The qawwali is a uniquely south Asian form of devotional music commonly associated with the Sufi sect of Islam. Sufis have a form of worship called dhikr, or remembrance, which often consists of repetitive content, for example, repeating certain sentences or enumerating the names of God, sometimes counting along on a string of beads like Catholics do. Different orders of Sufis follow different styles of dhikr, including the “whirling dervishes” who express dhikr in dance, and the qawwali singers of south Asia who express it in music.
Qawwalis are typically performed at the tombs (dargah) of Sufi saints, mostly in India and Pakistan, and to some extent in Bangladesh as well. Qawwalis typically have a specific type of content, and are sung in a specific order. These types include:
- Hamd: a song in praise of Allah
- Na’at: a song in praise of Mohammad
- Manqabat: a song in praise of Imam Ali, or sometimes in praise of some Sufi saint.
Shia gatherings may also include a Marsiya, which is a lament over a death, usually referring to the death of Imam Hussain’s family at the Battle of Karbala.
These qawwalis are sung in traditional order, starting with the hamd, moving on to one or more na’ats, and progressing down the list.
If you’re not used to qawwalis, here are a couple things you might notice when you hear them:
- The people singing qawwalis are knowns as qawwals.
- Qawwalis can be very long. 15 minutes or half an hour are not unusual, and there are some that are over an hour long. A single person would get tired, so qawwals usually sing as a group, with two or more alternating lead singers and several support vocals.
- There is a lot of repetition in a qawwali. The same line may be repeated 3-4 times by the same person or by different people. Remember, a qawwali isn’t just a piece of music, it has a religious purpose. Repetition is a feature of many religious chants, where it can induce a trance-like state where you may feel more spiritual. The Urdu phrase for this is “haal aana“, which means to lose oneself in the music and lose awareness of distractions.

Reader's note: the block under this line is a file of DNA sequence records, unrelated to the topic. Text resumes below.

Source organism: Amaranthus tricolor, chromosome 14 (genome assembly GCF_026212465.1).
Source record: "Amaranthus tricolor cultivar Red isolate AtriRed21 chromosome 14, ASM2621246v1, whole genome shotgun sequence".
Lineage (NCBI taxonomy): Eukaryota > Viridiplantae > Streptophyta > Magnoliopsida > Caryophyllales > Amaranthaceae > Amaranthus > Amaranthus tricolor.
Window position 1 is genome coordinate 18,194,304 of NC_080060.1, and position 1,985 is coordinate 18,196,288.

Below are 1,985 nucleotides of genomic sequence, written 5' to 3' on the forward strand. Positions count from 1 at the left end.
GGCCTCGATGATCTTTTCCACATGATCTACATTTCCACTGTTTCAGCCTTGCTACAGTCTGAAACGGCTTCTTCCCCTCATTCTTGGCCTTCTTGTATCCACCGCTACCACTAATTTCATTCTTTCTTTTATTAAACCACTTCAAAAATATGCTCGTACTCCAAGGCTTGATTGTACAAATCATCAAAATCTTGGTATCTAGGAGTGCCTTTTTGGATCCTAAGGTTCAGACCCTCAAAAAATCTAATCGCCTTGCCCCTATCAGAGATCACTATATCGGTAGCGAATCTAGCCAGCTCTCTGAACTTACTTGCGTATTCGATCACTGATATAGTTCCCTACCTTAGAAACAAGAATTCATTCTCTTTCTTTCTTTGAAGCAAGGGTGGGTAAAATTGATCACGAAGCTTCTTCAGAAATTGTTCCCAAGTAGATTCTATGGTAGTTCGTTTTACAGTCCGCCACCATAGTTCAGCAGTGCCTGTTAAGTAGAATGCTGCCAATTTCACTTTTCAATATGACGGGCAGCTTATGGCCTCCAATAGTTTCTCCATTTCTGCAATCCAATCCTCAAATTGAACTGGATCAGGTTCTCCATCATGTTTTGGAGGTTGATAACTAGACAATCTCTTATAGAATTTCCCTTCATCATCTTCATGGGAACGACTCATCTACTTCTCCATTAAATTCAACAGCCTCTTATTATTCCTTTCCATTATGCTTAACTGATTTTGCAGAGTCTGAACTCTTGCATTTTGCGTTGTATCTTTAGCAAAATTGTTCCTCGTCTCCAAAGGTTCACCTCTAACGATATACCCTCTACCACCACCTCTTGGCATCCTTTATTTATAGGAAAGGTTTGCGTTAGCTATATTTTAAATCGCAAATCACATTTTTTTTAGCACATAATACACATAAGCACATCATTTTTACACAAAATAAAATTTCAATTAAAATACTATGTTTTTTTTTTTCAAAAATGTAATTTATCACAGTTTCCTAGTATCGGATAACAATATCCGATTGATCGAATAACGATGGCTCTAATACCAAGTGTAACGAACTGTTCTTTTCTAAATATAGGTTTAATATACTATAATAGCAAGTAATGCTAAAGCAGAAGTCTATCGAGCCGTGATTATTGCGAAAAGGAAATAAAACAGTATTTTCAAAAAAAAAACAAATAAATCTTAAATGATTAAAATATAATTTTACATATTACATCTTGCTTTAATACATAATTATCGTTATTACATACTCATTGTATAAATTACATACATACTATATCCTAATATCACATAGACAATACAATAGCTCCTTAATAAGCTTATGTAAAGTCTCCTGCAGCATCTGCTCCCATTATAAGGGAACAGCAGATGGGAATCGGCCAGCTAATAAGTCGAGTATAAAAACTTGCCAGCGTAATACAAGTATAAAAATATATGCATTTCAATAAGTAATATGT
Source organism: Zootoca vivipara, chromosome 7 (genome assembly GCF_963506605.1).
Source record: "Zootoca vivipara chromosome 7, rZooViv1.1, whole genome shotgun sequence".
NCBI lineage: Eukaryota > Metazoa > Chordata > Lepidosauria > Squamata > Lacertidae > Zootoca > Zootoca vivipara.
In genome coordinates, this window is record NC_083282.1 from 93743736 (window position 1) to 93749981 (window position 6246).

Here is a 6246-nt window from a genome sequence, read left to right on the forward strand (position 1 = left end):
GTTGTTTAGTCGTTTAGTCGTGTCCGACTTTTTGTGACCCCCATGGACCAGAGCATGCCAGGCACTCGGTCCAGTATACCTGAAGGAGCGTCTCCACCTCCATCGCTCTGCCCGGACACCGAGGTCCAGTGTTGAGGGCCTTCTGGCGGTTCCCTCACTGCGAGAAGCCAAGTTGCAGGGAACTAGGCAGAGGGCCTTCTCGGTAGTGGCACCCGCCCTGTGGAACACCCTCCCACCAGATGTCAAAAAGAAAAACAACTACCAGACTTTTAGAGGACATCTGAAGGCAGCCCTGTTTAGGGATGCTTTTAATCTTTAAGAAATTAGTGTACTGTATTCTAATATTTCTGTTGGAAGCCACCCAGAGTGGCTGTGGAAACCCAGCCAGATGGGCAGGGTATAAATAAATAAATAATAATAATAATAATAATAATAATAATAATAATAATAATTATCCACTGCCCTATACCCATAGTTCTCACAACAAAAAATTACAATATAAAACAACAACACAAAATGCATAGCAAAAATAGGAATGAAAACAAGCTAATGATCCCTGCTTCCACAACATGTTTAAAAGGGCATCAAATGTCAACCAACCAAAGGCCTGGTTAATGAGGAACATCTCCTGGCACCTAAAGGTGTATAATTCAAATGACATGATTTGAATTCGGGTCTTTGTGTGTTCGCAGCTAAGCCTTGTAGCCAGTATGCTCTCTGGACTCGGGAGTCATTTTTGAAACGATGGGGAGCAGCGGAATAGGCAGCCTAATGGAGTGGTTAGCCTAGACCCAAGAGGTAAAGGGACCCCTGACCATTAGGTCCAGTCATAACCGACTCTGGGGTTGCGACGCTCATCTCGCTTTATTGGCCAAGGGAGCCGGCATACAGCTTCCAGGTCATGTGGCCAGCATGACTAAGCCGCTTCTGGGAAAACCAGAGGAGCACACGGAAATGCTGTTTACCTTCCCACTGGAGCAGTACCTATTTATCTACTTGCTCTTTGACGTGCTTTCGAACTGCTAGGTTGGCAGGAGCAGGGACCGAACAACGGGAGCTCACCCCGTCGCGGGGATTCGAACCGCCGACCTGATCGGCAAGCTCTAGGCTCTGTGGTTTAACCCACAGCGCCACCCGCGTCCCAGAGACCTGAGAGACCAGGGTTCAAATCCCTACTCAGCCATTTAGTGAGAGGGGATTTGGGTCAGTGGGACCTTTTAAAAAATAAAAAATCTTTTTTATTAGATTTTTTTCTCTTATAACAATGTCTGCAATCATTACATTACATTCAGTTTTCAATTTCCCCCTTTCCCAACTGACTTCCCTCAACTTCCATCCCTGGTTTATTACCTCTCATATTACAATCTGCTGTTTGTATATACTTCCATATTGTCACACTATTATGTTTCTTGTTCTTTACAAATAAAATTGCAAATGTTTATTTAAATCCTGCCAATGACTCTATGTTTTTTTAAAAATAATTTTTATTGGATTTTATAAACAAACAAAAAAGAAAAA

- Qawwalis often involve a lot of audience participation. It’s not unusual for the audience to clap along to the rhythm of the song. Or to express enthusiasm (words equivalent to “bravo!” or something like that). Sometimes people may get carried away and start dancing. This is more common at a dargah than in a theater performance.
As you can imagine, the full experience of a qawwali session consists of much more than just the words and music. There’s a tense, electric atmosphere among the crowd. Almost all qawwalis start slowly, with a few lines of slow recitation. Then they start to build up, move faster and faster as they go along. The audience builds momentum at the same pace. Clapping along attunes them to the rhythm and tempo. Eventually more and more people lose themselves in the music and poetry, and it becomes quite an experience.
It’s hard to describe, but it can be quite visceral. If you want to experience it for yourself, you’ll need to make your way to the tombs of some of the better known Sufi saints – Moinuddin Chishti, Nizamuddin Auliya, Jhooley Lalan. Every year on the anniversary of their deaths, there are huge celebrations with elaborate qawwali programs which are open to the public.